why gold

This section is comprised largely of material researched and released by the World Gold Council, the worlds leading authority on gold market research and analytics.

What are private investors looking for?

A reasonable degree of certainty. Gold can offer this as a modest part of any balanced investment portfolio, in terms both of wealth creation and preservation. As a tangible, real asset, gold is more easily understood and trusted than more complex, esoteric financial instruments, nowhere more so than in the East where demand for physical gold outpaces the West.

In Japan, as Abenomics was implemented throughout 2013, pension funds increasingly turned to gold, a trend that looks likely to continue.

In a world of complicated and unpredictable change, pensions and savings need to build on assets that reduce risk and stabilise returns. Gold can help deliver this valuable protection over the long term.

Retail buyers are embracing gold’s investment properties. Overall investment in physical gold bars and coins during the first three quarters of 2013 rose 36 per cent compared to the first three quarters of 2012. Even so, gold still only makes up less than one per cent of investors’ asset allocations.

Investors of all levels of experience are attracted to gold as a solid, tangible and long-term store of value that historically has moved independently of other assets.* Our analysis shows that gold can be used in portfolios to protect global purchasing power, reduce portfolio volatility and minimise losses during periods of market shock. It can serve as a high-quality, liquid asset to be used when selling other assets would cause losses. National central banks, stewards of the world’s largest long-term investment portfolios, use gold to mitigate portfolio risk in this way, and have been net buyers of gold since 2010.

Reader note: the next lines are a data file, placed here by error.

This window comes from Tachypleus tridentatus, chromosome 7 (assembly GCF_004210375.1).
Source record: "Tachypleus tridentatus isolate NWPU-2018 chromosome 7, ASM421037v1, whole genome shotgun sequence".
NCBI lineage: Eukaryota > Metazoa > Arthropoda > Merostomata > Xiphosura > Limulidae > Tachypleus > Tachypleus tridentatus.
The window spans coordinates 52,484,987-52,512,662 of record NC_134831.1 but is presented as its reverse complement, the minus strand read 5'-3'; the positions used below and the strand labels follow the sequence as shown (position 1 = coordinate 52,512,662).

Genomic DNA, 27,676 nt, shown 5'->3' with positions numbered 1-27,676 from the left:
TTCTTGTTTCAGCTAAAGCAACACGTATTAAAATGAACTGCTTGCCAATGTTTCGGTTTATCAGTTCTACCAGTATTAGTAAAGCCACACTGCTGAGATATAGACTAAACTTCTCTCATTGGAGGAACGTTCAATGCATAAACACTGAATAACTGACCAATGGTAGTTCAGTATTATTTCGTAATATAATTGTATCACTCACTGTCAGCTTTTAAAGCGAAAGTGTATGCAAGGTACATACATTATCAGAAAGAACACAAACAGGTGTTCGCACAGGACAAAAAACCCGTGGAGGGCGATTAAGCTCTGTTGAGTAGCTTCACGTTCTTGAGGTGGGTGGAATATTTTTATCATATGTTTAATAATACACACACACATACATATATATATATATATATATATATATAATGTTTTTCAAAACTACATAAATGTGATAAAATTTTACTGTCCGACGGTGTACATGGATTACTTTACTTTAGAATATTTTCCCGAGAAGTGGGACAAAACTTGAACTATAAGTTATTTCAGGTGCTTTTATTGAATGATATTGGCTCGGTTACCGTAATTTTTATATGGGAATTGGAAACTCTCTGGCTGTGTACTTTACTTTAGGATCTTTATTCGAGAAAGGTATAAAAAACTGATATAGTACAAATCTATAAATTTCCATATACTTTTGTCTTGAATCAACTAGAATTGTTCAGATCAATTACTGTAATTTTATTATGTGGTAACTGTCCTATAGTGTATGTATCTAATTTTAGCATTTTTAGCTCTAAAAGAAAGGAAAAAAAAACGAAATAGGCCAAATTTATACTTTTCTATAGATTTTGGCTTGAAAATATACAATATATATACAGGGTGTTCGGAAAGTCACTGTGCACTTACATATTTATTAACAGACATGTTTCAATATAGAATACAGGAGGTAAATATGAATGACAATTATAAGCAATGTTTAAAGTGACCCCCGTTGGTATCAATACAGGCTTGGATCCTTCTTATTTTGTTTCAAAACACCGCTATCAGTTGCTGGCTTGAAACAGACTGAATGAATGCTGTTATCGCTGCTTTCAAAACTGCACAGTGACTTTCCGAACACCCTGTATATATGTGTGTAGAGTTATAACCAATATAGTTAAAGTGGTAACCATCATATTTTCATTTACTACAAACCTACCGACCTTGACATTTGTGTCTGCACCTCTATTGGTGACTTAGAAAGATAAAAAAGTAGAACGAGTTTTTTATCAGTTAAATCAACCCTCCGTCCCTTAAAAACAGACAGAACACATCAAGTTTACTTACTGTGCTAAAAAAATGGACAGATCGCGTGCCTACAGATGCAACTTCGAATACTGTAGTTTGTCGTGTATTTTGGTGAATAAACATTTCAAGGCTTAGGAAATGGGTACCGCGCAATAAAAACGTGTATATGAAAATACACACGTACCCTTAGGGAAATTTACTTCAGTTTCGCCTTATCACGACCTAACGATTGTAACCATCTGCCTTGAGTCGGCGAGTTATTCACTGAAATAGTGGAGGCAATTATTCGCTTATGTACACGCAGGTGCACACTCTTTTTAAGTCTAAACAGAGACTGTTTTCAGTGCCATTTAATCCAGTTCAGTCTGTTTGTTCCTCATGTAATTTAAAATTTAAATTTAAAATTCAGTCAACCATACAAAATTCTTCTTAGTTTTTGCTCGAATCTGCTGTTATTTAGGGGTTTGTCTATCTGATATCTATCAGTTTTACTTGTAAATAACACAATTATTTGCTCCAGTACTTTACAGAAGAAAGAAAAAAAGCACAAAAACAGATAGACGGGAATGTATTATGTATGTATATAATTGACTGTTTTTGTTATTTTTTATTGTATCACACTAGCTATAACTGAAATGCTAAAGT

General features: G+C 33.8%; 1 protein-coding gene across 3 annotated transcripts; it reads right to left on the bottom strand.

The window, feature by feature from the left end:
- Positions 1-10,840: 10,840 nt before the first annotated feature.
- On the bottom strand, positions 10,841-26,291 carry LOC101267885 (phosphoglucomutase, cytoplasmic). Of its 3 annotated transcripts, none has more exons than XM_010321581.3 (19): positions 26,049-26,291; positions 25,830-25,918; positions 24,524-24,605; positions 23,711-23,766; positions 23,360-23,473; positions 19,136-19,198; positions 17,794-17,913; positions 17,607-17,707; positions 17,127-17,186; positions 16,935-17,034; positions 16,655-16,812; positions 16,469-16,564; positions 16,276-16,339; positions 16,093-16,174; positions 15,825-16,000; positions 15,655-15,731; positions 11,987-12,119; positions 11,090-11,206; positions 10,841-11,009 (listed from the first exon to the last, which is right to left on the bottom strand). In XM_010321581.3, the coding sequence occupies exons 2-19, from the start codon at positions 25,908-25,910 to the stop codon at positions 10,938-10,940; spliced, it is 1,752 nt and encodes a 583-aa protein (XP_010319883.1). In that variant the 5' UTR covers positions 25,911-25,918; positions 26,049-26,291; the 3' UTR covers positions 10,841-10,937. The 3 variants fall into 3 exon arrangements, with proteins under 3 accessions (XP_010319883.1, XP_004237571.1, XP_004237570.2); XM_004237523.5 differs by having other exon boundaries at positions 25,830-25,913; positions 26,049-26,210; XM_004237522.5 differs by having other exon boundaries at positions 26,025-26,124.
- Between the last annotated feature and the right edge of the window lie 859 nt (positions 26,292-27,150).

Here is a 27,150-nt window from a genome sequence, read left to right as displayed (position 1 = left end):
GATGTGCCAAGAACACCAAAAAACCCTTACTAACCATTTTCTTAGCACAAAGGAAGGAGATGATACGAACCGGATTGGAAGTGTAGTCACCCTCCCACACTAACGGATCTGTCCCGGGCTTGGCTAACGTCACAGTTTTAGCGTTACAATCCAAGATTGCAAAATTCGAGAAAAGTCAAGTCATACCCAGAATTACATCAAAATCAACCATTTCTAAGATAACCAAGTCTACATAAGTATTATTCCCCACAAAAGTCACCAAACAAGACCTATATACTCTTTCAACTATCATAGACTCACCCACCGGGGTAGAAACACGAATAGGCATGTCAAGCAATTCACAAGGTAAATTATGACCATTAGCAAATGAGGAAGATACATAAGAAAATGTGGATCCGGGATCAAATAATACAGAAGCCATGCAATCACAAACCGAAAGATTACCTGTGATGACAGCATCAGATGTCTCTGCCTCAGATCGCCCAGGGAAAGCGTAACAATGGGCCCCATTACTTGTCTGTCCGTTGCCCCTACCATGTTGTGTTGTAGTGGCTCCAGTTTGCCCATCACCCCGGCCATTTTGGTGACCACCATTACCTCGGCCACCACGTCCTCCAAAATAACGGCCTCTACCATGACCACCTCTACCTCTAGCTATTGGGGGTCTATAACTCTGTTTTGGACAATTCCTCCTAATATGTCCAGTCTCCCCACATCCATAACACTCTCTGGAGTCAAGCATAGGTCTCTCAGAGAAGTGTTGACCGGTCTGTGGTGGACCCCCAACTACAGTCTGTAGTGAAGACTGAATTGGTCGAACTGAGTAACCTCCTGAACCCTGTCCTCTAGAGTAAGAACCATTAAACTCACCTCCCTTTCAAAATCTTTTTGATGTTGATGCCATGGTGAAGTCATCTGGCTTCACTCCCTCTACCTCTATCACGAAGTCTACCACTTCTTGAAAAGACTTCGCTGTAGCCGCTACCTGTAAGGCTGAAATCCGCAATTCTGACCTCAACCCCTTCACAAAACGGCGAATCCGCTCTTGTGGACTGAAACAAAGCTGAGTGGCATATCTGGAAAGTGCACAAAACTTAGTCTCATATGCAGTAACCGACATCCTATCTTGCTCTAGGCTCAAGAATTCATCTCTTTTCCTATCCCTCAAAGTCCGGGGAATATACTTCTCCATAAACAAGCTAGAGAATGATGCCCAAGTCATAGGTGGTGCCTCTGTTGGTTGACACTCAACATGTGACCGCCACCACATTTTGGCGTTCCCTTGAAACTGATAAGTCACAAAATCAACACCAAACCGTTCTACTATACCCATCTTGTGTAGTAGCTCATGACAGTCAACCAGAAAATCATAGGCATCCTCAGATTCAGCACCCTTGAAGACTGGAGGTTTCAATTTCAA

Gold has also become more readily accessible, due to the development of a range of products, which investors and advisors can include in their own and their clients’ portfolios. The diversity of gold-backed and gold-related products means that gold can be used to enhance a wider variety of individual investment strategies and risk tolerances.

Investors also make use of gold’s lack of correlation with other assets to diversify their portfolios and hedge against currency risk.

Individuals: Saving for the Future

For small savings or a more substantial long-term investment, buying gold or gold-backed financial products protects wealth and can increase risk-adjusted returns. Having a small amount of gold within a balanced investment portfolio can potentially reduce its overall risk, helping to protect against market shocks.

While it is reassuring to have a physical asset of enduring value, investors buy gold for many other sound financial reasons.

Gold helps protect the value of money